Like most garden lovers, Cheryl and I enjoy reading books on our
favorite subject. However experienced you are, you can always learn
something new (or re-learn something you had forgotten) and many of
today’s books are a delight to look at with page upon page of lavish
Here are a few books that recently landed on our desks at the Nursery.
They might be treasured additions to your own garden bookshelf.
“The Homeowner’s Complete Tree and Shrub Handbook”
Penelope O’Sullivan (Storey Publishing)
Trees and shrubs are the heart and soul of the home landscape. You can
learn how to use them effectively with this comprehensive handbook,
covering all the essentials of woody plant gardening.
In addition to basic design principals and plant selection and care,
the handbook features an extensive encyclopedia of more than 350 tree
and shrub profiles.
“Garden Bouquets and Beyond”
Suzy Bales (Rodale)
If you love to see an abundance of flowers growing in your garden but
are somewhat hesitant about how to bring their color and fragrance
successfully indoors, “Garden Bouquets and Beyond” could be the ideal
book for you.
Combining her lifelong experience as a gardener with her skills as a
floral designer, Suzy Bales puts together fresh flowers and foliage
from her landscape for dozens of enchanting seasonal designs.
The book’s subtitle, “Creating Wreaths, Garlands and More in Every
Garden Season” points out that getting creative with your flora is
something you can enjoy all year round, for special occasions or just
your own pleasure.
This is an all-encompassing guide, from when to cut and how to arrange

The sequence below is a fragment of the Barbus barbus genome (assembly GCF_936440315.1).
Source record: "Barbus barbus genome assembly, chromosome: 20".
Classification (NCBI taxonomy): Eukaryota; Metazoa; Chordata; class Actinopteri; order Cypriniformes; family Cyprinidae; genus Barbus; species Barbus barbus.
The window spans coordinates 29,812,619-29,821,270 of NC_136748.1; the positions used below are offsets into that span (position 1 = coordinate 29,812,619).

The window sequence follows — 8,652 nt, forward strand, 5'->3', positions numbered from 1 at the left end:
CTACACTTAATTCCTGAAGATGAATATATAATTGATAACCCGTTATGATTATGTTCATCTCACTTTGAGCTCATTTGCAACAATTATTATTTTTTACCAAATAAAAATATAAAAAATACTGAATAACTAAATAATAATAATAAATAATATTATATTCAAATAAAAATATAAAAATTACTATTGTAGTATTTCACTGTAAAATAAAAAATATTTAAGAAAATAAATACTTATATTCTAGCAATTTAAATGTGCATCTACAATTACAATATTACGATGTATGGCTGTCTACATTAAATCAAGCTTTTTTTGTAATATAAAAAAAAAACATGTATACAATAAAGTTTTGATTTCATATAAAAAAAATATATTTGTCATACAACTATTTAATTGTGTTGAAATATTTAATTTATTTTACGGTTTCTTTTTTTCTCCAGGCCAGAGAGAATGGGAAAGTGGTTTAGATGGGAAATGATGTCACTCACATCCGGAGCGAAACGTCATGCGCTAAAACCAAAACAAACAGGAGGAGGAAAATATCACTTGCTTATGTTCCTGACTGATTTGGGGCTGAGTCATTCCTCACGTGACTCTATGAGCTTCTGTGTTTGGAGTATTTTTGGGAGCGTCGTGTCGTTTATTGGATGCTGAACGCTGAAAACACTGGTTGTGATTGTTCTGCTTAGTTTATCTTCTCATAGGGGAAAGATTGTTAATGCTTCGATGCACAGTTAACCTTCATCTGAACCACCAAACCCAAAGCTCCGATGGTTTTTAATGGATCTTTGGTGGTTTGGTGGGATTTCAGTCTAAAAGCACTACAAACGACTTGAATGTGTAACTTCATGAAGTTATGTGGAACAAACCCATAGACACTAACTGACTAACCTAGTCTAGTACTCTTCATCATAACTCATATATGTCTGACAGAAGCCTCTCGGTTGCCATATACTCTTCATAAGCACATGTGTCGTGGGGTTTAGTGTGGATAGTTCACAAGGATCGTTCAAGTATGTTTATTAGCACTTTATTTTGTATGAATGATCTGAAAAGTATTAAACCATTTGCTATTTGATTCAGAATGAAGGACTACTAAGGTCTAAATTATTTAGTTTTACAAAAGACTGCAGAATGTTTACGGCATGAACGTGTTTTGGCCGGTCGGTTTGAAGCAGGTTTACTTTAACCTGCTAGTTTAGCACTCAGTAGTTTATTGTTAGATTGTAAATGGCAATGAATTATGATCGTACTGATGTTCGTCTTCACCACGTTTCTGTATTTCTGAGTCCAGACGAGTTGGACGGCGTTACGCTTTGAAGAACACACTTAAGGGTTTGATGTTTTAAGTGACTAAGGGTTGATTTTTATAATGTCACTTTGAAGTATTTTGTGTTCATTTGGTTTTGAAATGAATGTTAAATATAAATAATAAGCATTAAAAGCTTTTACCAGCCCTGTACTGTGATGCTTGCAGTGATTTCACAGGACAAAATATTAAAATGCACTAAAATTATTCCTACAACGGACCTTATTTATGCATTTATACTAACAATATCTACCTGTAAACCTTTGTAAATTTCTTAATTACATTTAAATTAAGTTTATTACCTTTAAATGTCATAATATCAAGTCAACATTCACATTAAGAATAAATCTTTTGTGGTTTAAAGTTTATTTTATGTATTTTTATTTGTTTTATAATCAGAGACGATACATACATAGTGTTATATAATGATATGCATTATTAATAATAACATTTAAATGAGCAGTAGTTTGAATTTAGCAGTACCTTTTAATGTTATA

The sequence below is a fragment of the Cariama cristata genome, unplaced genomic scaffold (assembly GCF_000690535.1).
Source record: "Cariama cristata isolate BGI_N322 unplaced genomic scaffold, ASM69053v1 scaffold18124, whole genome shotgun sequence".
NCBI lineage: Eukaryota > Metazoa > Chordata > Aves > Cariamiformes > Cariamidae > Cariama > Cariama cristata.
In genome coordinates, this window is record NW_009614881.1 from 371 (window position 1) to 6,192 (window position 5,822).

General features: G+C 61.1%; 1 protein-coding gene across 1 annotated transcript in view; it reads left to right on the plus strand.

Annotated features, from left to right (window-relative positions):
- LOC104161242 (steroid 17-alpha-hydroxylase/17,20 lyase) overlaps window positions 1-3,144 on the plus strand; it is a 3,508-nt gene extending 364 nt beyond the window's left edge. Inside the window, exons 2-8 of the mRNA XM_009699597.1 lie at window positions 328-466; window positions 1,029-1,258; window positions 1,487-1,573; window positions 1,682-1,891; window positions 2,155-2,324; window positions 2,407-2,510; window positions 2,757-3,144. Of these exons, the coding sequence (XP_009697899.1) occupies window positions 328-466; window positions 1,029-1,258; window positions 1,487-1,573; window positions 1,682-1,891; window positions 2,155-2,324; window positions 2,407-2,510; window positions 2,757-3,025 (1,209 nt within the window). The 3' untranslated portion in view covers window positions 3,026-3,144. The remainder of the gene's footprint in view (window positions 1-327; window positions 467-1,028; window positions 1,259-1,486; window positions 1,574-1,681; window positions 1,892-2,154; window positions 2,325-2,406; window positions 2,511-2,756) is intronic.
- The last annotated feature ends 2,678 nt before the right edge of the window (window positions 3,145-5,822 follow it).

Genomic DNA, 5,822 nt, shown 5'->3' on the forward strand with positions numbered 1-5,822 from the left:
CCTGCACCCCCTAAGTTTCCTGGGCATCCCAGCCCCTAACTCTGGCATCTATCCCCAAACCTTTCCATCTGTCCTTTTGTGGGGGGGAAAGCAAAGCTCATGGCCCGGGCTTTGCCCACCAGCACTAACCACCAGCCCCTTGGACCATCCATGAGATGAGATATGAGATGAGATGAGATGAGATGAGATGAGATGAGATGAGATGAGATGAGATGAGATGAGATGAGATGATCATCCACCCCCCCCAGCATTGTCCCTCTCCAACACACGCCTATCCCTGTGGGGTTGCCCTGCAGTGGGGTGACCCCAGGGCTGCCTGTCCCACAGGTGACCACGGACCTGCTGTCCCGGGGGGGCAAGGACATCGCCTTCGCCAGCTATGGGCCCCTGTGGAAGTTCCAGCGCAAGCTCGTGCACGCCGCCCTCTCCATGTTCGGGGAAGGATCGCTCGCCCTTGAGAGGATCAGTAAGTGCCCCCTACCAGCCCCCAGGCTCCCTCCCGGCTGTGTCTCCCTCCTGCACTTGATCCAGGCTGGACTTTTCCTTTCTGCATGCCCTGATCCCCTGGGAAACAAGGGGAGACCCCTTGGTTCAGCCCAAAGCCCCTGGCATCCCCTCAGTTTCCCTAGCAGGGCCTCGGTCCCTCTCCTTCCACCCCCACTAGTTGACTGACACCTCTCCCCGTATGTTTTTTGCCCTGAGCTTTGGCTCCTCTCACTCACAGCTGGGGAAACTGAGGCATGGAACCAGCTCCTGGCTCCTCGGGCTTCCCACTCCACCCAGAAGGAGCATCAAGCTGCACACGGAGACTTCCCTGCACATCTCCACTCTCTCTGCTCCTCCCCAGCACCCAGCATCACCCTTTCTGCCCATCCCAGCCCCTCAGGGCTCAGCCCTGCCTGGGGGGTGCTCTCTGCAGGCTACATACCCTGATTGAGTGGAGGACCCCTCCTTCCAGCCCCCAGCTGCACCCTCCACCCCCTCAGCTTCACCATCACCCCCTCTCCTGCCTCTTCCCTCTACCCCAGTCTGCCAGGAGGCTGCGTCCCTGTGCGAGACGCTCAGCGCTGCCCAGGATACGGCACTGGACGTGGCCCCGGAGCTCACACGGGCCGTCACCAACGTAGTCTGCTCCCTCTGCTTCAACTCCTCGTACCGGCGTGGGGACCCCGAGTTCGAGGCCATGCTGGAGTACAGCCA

to using flowers, leaves and vines in all types of decorations and
arrangements. Lavishly illustrated with more than 150 photographs,
Suzy’s book takes found objects, foliage of all colors and seasonal
blooms to put together deceptively simple, beautiful arrangements.
The Complete Idiot’s Guide to Year-Round Gardening
Delilah Smittle and Sheri Ann Richardson (Alpha)
Most people in temperate zones think of gardening as a seasonal
endeavor, but there is a way to stretch the planting season and
harvest fresh produce year-round. The authors of “The Complete Idiot’s
Guide to Year-Round Gardening” take you through every step of both
covered outdoor and indoor gardening.
I’m not suggesting you’re an Idiot (honest!) but both a complete
novice and a more experienced garden lover will find plenty of tips to
keep the goodies coming all year long. Particularly useful are the in-
depth sections on the best use of row covers, cloches, cold frames and
greenhouses. It’s an easy-to-follow guide with straightforward
information presented in bite-sized chunks.
Grow Your Own, Eat Your Own
Bob Flowerdew (Kyle)
If you’re looking for something a little more lavish than the Idiot’s
Guide, look for this new book by Bob Flowerdew (Could there be a
better name for a gardener?) one of the world’s most respected
authorities on organic gardening.
The first part of the book begins in the garden, showing you how to
achieve a more continuous crop as well as how to extend your harvest.
But Flowerdew’s book goes beyond the garden and into the kitchen to
show the best way to preserve and cook these crops by bottling,
drying, jamming, smoking, freezing, juicing, soaking and candying. It
includes a ton of luscious photos that will appeal to both the
gardener and the home chef.
Rosemary Harris (Minotaur Books)
Subtitled “A Dirty Business Mystery”, this is a novel that has all the
elements to appeal to gardeners who also love to curl up with a good
mystery. Wise-cracking gardener and amateur detective Paula Holliday
is back, following her two previous adventures in “Pushing Up Daisies”
and “The Big Dirt Nap” in this quick-witted and fast-paced mystery.
Author Harris is a master gardener and a former television producer,
and knows how to cultivate a mystery that appeals to gardeners and non-
The Plant Man is here to help. Send your questions about trees, shrubs
and landscaping to firstname.lastname@example.org and for resources and
additional information, including archived columns, visit www.landsteward.org